Wednesday, January 25, 2012
Origin of the Uruki
The Captain received the "secret" orders about the regiment of gengineered soldiers, and he quickly obeyed them. The regiment was dropped on a rocky shore with all their equipment and a copy of the orders, which said they would be picked up within the year, and they should be ready to fight upon retrieval.
More worlds had fallen to barbarism since the last ship to visit, and unfortunately for my plans, the regiment was armed for low-tech combat only, wielding various poleaxes, swords and bows, shields and leather armor.
When the ship left orbit, I lost my means of communicating with them directly, since I didn't want them to know about me, or my masters. I had expected them to make camp, and begin training right there, per the orders I'd written, but instead they held a ceremony of some sort and then began marching southeast, toward the Grey Hills. I suspect the Gnomes were aware of them, for not once did the regiment encounter them or any sign of them. In the Grey Hills, the regiment camped for several weeks, and then headed to the Great Central Plain.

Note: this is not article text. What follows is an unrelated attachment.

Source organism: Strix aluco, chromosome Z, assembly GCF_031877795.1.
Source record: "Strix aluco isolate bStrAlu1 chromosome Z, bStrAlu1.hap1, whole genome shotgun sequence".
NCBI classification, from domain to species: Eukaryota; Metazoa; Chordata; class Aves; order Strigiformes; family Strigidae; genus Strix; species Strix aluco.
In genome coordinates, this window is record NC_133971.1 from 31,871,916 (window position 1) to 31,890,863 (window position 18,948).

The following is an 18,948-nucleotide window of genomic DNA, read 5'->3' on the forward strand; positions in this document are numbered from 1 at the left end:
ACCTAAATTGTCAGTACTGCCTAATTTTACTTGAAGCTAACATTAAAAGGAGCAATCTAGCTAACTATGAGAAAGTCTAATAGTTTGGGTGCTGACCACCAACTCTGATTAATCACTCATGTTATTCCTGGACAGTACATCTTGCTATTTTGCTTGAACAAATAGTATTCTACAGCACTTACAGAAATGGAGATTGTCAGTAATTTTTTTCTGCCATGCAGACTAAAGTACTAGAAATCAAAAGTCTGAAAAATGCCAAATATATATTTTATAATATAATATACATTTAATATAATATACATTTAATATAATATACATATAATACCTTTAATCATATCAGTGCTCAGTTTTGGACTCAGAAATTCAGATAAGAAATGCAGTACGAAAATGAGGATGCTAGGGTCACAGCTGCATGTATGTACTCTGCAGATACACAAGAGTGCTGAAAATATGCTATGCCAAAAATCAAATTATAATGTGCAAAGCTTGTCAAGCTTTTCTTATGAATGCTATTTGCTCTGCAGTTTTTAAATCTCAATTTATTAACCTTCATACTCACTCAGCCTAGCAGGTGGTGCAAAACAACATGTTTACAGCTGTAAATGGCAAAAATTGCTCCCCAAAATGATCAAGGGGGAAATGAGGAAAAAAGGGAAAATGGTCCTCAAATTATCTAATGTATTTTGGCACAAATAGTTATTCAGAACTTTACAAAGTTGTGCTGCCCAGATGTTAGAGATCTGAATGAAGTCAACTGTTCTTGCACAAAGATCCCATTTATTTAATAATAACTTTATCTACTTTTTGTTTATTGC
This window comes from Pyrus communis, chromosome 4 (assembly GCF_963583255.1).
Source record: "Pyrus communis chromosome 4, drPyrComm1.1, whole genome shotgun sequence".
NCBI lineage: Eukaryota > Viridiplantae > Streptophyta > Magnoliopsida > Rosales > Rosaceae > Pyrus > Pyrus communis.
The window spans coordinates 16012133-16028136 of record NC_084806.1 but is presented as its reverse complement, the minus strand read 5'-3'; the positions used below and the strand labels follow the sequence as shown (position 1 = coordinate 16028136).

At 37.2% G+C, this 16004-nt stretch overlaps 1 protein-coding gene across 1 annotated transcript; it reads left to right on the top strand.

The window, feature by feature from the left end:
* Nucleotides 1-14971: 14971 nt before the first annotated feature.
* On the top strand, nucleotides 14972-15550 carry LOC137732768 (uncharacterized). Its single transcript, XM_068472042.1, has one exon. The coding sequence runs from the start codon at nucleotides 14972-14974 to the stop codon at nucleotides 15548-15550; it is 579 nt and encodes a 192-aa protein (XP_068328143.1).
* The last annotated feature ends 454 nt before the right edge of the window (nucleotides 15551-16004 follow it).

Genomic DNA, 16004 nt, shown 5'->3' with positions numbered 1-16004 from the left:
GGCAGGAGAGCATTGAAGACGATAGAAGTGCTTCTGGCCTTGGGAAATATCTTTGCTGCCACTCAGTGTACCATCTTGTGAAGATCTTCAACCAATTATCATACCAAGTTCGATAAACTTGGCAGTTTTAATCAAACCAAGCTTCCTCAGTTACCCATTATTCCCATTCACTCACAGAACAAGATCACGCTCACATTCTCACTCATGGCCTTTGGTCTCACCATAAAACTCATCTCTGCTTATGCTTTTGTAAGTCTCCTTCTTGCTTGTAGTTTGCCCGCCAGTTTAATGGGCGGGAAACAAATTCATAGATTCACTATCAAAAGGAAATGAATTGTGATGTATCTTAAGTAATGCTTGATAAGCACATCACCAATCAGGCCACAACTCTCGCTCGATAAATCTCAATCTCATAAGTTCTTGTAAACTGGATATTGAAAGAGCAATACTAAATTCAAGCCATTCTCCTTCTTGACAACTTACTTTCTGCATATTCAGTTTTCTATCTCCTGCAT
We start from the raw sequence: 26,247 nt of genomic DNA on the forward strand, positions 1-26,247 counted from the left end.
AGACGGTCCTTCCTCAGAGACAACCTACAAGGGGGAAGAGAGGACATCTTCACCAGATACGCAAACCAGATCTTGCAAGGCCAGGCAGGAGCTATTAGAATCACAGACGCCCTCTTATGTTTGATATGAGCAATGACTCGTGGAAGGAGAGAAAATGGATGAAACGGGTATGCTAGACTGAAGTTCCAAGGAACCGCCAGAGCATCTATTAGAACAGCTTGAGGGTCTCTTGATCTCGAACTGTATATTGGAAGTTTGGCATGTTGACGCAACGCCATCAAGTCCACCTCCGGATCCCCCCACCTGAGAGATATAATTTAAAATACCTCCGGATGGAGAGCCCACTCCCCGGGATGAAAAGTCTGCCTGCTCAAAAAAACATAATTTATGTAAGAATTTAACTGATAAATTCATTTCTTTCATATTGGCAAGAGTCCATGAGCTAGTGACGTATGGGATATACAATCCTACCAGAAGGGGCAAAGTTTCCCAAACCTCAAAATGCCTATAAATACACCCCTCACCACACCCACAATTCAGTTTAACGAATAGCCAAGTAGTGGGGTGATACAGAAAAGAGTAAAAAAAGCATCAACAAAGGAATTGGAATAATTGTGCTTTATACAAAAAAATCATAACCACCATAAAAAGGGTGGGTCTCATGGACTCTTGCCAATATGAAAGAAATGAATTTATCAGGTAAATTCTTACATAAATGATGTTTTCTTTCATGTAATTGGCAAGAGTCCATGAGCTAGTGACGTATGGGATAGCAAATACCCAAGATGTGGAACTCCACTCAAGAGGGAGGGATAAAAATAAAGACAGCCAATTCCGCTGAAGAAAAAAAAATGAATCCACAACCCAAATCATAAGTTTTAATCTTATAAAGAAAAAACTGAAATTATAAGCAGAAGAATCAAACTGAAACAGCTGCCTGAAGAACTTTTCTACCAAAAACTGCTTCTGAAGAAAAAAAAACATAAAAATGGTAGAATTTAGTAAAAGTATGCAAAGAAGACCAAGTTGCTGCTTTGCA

It was only when they were crossing from the Grey Hills to the Borderlands, that I got a close enough look to realize they were evenly split, gender-wise. I didn't have much information about the gengineered, so this came as a real surprise. After they crossed into the Great Central Plain, they split up into five groups and separated. Each of the groups located their own campsites, and settled in, doing what minimum effort they could to sustain themselves, while constantly training both with their weapons, and without them. My plan to have them break up the gnomish culture failed, as they'd never run into the gnomes and were seemingly not even aware of their existence.
Then, much to my dismay, it turned out the gengineered were fertile. Whether due to the lingering radiation of the plain, or maybe poor gengineering, their infant mortality rate was very high. But their birth rate was higher still, and their population began to grow. Rather than one problem, I now had two.